3. Dracula (The Horror of Dracula – 1958) Christopher Lee adds another dimension to the eponymous count, with his animalistic interpretation in Hammer’s audacious reboot of the Universal franchise. Peter Cushing’s Dr. Van Helsing couldn’t stop him from returning for several sequels of varying quality. Honorable mention: Frankenstein’s monster (The Curse of Frankenstein – 1957). Christopher Lee looks suitably hideous in makeup that was purposely designed not to be mistaken for Jack Pierce’s copyrighted creation in the earlier Universal films.
4. Giant ants (Them! – 1954) Atomic testing in White Sands, New Mexico results in a colony of common ants growing to mammoth proportions. Giant bug movies were a dime a dozen in the 50s, with audiences witnessing oversized tarantulas, mantises, locusts and scorpions – none of which could hold a candle to the giant ants. Their demise provided little comfort, as their very existence promised that similar atom-age terrors would be on the way.
5. Mutant (This Island Earth – 1955) There are few depictions of alien creatures that are as iconic as this one, with its goggle eyes and oversized brainy head. In a decade full of memorable aliens, the Metaluna Mutant ranks with the best. The movie it originated from has gained a bad rap in recent years, no thanks to being raked over the coals by Mystery Science Theater 3000: The Movie (which was enjoyable in its own right), but taken in the right vein it’s still a lot of nostalgic fun.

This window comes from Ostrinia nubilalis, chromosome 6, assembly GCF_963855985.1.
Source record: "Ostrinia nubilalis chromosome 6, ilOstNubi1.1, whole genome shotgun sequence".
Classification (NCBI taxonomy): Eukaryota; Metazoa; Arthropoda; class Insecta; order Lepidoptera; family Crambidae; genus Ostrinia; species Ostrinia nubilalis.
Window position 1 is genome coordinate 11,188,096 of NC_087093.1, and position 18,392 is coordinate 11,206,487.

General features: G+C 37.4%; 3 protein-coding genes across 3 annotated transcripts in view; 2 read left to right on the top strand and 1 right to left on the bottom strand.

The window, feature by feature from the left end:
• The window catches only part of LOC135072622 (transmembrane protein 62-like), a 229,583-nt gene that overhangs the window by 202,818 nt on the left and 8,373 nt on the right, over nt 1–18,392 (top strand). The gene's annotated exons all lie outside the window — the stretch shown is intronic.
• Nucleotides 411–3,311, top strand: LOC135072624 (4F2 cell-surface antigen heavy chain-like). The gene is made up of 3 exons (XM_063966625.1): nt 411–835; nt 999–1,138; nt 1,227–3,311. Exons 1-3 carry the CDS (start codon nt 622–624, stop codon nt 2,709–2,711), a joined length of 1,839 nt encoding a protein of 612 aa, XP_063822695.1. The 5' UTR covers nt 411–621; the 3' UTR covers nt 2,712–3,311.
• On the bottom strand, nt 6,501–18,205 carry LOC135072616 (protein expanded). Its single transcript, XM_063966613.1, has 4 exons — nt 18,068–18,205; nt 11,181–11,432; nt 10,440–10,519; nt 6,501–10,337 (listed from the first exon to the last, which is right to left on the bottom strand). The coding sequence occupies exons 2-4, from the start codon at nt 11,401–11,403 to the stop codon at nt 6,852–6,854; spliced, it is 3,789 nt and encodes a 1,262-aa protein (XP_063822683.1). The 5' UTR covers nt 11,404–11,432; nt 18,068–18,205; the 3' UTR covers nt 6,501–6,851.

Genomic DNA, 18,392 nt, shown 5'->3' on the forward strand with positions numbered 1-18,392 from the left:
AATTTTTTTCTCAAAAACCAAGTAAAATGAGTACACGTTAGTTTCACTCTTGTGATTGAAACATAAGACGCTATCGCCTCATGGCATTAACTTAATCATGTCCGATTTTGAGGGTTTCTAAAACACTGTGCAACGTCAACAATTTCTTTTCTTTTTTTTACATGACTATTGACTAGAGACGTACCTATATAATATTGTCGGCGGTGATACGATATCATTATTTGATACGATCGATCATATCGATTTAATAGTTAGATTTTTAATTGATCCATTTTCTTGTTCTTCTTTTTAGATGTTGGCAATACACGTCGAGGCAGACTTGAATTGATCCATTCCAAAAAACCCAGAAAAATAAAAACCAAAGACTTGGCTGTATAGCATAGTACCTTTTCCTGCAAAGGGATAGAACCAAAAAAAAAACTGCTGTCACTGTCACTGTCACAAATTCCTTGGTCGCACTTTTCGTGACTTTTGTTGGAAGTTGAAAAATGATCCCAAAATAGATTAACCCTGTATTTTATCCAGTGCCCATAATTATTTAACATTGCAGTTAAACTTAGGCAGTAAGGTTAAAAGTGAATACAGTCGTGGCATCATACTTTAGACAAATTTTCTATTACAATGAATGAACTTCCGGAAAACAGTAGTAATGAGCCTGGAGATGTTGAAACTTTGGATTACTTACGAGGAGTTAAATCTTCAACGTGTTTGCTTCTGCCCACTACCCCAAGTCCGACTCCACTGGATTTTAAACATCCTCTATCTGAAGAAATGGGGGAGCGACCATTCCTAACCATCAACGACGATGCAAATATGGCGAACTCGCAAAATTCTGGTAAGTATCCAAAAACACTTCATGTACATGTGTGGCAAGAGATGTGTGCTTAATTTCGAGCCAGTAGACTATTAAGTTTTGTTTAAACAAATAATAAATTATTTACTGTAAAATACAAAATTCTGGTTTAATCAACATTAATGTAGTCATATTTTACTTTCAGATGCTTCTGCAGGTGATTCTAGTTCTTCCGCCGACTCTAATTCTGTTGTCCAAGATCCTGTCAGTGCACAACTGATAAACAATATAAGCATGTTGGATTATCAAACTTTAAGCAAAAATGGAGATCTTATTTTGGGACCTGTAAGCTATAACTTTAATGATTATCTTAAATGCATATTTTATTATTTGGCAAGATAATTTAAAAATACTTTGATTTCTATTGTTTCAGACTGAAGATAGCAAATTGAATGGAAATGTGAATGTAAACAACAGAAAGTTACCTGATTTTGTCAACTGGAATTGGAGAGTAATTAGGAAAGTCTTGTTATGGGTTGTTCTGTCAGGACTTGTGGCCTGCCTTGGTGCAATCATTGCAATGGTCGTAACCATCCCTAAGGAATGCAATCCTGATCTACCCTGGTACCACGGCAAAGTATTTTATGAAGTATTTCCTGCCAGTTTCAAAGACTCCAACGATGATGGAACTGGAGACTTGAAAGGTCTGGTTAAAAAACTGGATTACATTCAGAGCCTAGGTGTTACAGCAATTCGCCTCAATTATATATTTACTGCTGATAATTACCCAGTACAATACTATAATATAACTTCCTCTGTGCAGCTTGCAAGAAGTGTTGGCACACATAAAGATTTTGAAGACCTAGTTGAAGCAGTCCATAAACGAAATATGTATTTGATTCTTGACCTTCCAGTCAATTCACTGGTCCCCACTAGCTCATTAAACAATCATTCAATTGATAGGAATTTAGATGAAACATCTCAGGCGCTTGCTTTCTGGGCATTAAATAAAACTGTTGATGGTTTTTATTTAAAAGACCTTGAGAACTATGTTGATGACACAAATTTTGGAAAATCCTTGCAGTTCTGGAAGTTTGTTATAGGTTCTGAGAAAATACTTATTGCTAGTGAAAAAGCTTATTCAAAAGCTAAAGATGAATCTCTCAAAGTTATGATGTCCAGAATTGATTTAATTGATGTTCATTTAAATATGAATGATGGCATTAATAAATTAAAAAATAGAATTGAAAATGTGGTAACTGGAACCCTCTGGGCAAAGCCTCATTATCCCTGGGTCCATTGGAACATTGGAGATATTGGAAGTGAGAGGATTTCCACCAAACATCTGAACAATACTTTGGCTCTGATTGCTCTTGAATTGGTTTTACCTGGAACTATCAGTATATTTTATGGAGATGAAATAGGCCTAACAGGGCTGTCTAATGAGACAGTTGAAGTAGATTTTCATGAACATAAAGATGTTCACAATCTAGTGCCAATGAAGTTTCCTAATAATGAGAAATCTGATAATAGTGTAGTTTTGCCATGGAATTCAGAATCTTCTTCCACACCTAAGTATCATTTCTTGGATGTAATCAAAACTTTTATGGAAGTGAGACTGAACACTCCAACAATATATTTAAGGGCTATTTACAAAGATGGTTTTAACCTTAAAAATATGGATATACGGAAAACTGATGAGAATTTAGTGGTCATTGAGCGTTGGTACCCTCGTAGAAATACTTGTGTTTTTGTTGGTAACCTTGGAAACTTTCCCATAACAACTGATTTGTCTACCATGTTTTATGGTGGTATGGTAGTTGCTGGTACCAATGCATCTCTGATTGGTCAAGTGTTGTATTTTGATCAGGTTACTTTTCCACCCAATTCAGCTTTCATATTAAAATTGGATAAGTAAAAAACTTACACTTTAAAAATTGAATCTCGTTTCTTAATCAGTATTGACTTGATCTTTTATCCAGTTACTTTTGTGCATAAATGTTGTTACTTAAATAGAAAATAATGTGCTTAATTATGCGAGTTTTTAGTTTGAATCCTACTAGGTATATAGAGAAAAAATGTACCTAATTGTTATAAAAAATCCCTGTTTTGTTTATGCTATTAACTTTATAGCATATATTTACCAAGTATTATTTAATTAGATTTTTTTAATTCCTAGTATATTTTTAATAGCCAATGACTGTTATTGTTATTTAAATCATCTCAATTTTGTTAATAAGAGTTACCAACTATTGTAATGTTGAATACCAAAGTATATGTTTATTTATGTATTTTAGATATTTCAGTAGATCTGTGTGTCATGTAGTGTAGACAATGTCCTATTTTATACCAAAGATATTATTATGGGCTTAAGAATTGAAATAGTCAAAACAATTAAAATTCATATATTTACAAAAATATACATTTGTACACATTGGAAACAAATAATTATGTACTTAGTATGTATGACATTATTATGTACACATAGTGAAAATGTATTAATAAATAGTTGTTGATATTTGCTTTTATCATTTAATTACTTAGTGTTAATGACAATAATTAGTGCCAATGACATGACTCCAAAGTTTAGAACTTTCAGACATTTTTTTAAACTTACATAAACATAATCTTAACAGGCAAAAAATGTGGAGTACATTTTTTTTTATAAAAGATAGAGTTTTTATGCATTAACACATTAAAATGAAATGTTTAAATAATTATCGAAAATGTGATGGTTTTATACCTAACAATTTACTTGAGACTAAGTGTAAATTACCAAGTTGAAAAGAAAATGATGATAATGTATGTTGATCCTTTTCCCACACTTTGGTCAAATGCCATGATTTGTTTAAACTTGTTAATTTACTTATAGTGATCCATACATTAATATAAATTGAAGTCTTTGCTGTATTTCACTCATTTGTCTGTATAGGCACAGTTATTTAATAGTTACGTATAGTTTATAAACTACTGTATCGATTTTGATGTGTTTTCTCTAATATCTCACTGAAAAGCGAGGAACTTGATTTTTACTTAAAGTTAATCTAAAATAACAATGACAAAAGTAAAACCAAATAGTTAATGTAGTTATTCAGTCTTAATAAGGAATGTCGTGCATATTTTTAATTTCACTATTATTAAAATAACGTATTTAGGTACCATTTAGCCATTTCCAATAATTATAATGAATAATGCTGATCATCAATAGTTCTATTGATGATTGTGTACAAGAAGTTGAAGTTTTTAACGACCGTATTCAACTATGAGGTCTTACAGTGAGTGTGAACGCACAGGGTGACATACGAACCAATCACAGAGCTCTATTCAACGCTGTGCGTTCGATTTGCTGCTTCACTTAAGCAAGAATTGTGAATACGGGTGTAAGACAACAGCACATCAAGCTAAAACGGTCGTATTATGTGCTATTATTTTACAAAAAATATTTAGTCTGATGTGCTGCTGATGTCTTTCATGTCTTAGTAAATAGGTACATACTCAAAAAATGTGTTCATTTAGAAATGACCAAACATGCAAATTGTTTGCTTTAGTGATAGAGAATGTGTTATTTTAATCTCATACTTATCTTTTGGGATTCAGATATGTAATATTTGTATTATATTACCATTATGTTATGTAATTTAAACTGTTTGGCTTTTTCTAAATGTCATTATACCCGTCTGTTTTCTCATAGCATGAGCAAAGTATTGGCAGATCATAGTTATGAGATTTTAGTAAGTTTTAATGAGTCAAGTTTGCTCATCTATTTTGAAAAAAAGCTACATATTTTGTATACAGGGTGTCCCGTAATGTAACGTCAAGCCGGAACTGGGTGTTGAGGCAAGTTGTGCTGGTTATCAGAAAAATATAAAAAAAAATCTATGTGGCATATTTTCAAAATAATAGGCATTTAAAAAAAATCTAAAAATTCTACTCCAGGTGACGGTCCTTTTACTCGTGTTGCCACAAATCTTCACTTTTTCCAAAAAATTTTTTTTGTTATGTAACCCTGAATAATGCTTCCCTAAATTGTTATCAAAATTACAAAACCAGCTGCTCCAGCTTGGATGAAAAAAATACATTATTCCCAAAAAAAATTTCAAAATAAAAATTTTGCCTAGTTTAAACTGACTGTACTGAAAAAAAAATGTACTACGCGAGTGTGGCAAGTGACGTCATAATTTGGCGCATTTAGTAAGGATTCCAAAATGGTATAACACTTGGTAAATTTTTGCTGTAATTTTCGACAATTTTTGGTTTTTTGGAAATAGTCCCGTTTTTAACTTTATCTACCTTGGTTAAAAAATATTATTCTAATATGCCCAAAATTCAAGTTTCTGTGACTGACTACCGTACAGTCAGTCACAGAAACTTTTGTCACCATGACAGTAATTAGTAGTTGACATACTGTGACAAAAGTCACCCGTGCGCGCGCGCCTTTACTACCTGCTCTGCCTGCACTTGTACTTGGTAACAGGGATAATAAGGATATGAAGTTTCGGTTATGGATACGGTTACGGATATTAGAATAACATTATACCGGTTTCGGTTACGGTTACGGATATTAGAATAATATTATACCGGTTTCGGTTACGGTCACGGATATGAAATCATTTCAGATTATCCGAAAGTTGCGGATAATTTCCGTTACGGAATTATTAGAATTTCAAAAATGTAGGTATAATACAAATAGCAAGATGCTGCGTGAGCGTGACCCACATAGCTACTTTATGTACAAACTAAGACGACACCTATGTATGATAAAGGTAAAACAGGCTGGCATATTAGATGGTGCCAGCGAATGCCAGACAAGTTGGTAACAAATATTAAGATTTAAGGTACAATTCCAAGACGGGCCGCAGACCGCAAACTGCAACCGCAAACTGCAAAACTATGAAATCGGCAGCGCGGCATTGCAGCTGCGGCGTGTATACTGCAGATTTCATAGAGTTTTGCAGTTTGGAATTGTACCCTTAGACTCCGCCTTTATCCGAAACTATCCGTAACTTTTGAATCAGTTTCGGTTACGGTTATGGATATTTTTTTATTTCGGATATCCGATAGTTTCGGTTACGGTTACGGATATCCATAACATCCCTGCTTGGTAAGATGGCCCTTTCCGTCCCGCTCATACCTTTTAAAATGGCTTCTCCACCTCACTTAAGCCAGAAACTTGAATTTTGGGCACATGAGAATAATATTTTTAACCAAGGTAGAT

6. Martians (The War of the Worlds—1953) We only catch a few brief glimpses of the Martians from The War of the Worlds, but their entrance (and exit) is unforgettable. I was always impressed by their imaginative, only vaguely humanoid, design; most notably, their unusual three-partitioned eye. The Martians were a radical departure from other depictions of Mars life (compare to Invaders from Mars, released the same year). Perhaps the greatest feat of the filmmakers, however, was generating some sympathy for these beings that had nearly wiped out the human race. I couldn’t help but feel a little sorry for the sickly aliens as they were wiped out by Earthly germs.
7. Godzilla (Gojira/Godzilla – 1954) The monster that refused to stay dead made its debut appearance in 1954. Awakened as a result of atomic testing in the South Pacific, Godzilla stands as a powerful metaphor for tampering with forces that we can scarcely understand. When we push Mother Nature, Mother Nature pushes back. There have been several different iterations of the Big G over the years, but they all owe a debt of gratitude to this original design and Eiji Tsuburaya’s creature effects work. Was there ever any doubt that he would end up on this list?